Asiana Airlines flight 214, carrying 291 passengers and 16 crew members, crashed during landing at San Francisco International Airport on Saturday, killing two Chinese nationals. The Boeing 777 was flying from Seoul via Shanghai.
The Los Angeles Times has a breakdown of the nationality of those onboard:
John Martin, director of the San Francisco airport, provided a breakdown of passengers’ nationality: 77 South Koreans, 141 Chinese, 61 with U.S. citizenship, one Japanese and 11 from other countries.
Officials from the Chinese Consulate were visiting Bay Area hospitals to learn what they could about the condition of Chinese citizens on board, said Wang Chuan, a spokesman for the consulate.
“We are trying our best to help them,” Wang said.
UPDATE, 11:51 pm: The two deceased have been identified as 16-year-olds Ye Mengyuan and Wang Linjia, students at Jiangshan Middle School in Zhejiang province, reports SCMP.
The cause of the crash is under investigation, though initial reports suggest the pilot simply
overshot undershot the runway.
UPDATE, 10:57 pm: A technology that helps pilots avoid missing runways was not turned on, reports Reuters:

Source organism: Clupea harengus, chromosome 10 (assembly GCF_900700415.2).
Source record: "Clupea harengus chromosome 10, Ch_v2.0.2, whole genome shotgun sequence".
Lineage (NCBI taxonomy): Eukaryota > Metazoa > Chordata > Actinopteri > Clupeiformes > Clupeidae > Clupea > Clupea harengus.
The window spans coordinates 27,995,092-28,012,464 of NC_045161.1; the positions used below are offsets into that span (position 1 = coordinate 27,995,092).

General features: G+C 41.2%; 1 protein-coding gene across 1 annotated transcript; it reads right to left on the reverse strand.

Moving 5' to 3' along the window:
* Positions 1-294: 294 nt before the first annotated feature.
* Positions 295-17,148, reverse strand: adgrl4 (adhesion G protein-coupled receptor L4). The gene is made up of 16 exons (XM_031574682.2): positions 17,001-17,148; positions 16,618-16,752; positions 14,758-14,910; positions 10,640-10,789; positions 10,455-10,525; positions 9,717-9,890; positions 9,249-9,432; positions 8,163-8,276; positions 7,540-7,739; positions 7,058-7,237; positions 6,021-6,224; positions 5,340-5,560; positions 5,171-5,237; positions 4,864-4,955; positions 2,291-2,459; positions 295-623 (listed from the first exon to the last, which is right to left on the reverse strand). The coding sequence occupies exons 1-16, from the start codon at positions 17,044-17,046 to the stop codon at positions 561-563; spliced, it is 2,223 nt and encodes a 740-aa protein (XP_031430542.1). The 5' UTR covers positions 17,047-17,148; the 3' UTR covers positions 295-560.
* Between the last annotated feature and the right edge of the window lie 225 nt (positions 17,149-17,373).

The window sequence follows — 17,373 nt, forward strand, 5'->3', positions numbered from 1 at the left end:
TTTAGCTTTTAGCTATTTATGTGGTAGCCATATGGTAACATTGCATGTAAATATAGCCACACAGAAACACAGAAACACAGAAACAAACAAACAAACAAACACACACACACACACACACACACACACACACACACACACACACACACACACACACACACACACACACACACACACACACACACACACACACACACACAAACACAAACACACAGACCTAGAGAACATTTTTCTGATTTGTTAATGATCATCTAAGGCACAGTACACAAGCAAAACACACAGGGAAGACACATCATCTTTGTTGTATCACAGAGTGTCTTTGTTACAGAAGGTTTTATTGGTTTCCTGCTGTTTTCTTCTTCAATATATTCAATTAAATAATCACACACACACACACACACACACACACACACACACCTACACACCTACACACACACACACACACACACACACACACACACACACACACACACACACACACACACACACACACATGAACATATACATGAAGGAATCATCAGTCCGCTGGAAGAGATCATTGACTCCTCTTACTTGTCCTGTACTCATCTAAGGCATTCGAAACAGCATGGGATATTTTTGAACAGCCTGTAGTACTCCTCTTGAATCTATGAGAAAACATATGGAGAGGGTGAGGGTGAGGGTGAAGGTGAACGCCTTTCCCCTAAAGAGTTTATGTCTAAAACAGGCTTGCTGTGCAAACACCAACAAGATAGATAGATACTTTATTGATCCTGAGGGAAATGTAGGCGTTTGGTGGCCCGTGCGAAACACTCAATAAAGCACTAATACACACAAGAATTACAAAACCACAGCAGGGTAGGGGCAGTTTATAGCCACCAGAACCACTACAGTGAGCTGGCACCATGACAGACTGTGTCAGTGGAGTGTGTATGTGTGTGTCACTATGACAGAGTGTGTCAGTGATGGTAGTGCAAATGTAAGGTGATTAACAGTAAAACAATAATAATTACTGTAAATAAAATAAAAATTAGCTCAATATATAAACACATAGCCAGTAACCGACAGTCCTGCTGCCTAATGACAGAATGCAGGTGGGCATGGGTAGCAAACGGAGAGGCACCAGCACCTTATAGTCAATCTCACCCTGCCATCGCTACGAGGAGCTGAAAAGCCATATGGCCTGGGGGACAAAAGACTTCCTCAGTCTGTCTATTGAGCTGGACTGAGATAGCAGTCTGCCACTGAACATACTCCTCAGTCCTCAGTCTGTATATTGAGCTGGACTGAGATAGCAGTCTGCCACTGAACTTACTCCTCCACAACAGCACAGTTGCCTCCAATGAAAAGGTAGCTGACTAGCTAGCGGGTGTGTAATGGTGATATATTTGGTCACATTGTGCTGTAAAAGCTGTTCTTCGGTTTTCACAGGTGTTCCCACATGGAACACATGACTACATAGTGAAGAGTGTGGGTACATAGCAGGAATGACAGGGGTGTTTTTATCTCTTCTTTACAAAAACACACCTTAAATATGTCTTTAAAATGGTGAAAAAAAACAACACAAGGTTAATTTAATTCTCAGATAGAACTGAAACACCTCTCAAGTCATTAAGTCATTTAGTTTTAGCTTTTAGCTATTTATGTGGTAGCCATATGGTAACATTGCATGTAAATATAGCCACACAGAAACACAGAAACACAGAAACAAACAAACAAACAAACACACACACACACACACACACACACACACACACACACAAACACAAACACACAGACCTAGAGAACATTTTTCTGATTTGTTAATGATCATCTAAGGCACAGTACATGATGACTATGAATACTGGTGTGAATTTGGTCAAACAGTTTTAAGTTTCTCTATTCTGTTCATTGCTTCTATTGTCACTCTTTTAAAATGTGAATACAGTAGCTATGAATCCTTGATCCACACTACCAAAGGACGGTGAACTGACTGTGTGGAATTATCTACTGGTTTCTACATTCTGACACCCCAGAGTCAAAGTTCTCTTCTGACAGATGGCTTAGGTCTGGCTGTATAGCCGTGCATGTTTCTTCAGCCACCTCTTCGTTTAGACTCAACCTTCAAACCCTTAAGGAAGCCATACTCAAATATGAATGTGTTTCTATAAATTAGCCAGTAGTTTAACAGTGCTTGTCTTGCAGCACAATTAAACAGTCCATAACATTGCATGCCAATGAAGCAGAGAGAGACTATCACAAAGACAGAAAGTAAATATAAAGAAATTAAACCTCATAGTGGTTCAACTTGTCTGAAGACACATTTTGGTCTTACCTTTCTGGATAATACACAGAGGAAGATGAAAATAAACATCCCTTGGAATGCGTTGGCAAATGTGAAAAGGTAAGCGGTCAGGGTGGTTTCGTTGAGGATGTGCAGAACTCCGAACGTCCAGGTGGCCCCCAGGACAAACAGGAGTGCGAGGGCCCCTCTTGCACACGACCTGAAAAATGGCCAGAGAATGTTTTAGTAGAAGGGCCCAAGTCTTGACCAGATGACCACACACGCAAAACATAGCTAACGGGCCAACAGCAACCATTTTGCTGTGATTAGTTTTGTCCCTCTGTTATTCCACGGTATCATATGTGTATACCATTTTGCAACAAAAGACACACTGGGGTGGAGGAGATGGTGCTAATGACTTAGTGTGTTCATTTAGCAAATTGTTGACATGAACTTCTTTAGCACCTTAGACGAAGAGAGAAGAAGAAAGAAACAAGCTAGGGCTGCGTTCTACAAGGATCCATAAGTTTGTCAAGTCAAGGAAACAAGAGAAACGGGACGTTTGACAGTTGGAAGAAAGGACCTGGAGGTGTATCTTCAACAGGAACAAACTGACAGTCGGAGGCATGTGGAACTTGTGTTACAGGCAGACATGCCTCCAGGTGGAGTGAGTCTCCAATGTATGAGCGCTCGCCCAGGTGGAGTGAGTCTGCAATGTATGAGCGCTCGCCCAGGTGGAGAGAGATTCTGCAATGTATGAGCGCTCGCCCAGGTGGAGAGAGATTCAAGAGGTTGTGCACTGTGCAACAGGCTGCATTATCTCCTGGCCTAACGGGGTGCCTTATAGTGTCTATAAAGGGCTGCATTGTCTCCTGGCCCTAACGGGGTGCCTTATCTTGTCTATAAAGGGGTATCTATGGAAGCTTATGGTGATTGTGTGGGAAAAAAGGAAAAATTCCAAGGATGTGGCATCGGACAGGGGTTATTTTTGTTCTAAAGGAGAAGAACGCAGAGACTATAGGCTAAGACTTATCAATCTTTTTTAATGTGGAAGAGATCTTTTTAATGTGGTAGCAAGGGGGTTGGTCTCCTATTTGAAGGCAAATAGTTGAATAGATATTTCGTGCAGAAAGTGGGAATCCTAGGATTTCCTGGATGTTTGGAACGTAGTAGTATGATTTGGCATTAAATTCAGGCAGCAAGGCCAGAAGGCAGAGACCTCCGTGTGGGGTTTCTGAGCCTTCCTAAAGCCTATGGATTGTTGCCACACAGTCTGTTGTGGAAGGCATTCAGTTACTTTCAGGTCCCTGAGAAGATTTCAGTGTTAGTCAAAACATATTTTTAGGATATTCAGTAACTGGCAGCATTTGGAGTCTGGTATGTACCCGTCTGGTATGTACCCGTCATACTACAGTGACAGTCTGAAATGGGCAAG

Glide Path is a computerized system based at an airport that calculates a plane’s path of descent and sends it to pilots in real time.
San Francisco International has turned off the system for nearly the entire summer on the runway where the Asiana flight crashed, according to a notice from the airport on the Federal Aviation Administration’s Web site. It showed the system out of service June 1-August 22 on runway 28 Left.
Kevin Hiatt, chief executive of the Flight Safety Foundation and a former Delta pilot, said it was common for airports to take instrument landing systems offline for maintenance on clear days. Pilots use several other instruments and visual cues to land in clear conditions, Hiatt said.
“All of those are more than adequate to fly an aircraft down for a successful landing on the runway,” he said.